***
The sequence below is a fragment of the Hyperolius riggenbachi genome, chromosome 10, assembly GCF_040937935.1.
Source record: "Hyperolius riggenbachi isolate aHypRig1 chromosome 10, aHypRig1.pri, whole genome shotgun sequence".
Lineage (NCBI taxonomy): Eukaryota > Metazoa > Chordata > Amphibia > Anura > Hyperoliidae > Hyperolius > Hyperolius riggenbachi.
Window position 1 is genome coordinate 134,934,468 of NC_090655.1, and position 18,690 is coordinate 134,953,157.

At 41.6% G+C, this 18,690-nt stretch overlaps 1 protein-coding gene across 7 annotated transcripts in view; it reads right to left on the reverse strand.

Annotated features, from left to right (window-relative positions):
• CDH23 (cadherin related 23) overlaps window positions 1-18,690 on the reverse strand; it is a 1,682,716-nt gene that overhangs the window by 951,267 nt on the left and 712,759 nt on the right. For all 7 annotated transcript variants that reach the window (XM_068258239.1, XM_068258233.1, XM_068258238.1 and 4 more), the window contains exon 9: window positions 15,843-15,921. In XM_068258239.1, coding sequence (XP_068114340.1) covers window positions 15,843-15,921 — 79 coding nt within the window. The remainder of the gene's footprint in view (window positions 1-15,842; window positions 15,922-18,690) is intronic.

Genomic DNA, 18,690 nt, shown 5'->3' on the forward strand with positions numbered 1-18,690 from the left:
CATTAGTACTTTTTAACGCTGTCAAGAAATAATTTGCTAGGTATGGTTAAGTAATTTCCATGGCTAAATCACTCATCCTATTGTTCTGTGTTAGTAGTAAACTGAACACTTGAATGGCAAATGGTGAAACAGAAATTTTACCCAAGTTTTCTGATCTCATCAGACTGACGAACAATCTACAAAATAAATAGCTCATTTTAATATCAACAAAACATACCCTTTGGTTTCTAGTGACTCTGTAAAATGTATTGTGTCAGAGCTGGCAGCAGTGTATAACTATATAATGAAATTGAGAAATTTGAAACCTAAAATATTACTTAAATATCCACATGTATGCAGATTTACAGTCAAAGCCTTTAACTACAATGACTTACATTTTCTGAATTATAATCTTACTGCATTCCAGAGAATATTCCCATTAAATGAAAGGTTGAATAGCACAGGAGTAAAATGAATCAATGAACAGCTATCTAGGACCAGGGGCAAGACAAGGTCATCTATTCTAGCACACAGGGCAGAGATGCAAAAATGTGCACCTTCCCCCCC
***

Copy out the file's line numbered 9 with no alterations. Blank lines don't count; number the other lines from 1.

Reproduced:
CATTAGTACTTTTTAACGCTGTCAAGAAATAATTTGCTAGGTATGGTTAAGTAATTTCCATGGCTAAATCACTCATCCTATTGTTCTGTGTTAGTAGTAAACTGAACACTTGAATGGCAAATGGTGAAACAGAAATTTTACCCAAGTTTTCTGATCTCATCAGACTGACGAACAATCTACAAAATAAATAGCTCATTTTAATATCAACAAAACATACCCTTTGGTTTCTAGTGACTCTGTAAAATGTATTGTGTCAGAGCTGGCAGCAGTGTATAACTATATAATGAAATTGAGAAATTTGAAACCTAAAATATTACTTAAATATCCACATGTATGCAGATTTACAGTCAAAGCCTTTAACTACAATGACTTACATTTTCTGAATTATAATCTTACTGCATTCCAGAGAATATTCCCATTAAATGAAAGGTTGAATAGCACAGGAGTAAAATGAATCAATGAACAGCTATCTAGGACCAGGGGCAAGACAAGGTCATCTATTCTAGCACACAGGGCAGAGATGCAAAAATGTGCACCTTCCCCCCC